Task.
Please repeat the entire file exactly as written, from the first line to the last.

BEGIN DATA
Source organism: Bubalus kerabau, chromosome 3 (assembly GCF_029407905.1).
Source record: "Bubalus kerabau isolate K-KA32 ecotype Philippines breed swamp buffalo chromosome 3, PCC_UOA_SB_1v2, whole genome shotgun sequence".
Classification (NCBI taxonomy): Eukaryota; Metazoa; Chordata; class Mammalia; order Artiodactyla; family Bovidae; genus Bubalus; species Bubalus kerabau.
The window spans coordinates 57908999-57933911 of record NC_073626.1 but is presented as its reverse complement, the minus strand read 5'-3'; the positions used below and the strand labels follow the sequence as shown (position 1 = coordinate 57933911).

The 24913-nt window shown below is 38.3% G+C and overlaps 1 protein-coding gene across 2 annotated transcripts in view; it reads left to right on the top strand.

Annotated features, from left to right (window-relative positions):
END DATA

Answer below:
Source organism: Bubalus kerabau, chromosome 3 (assembly GCF_029407905.1).
Source record: "Bubalus kerabau isolate K-KA32 ecotype Philippines breed swamp buffalo chromosome 3, PCC_UOA_SB_1v2, whole genome shotgun sequence".
Classification (NCBI taxonomy): Eukaryota; Metazoa; Chordata; class Mammalia; order Artiodactyla; family Bovidae; genus Bubalus; species Bubalus kerabau.
The window spans coordinates 57908999-57933911 of record NC_073626.1 but is presented as its reverse complement, the minus strand read 5'-3'; the positions used below and the strand labels follow the sequence as shown (position 1 = coordinate 57933911).

The 24913-nt window shown below is 38.3% G+C and overlaps 1 protein-coding gene across 2 annotated transcripts in view; it reads left to right on the top strand.

Annotated features, from left to right (window-relative positions):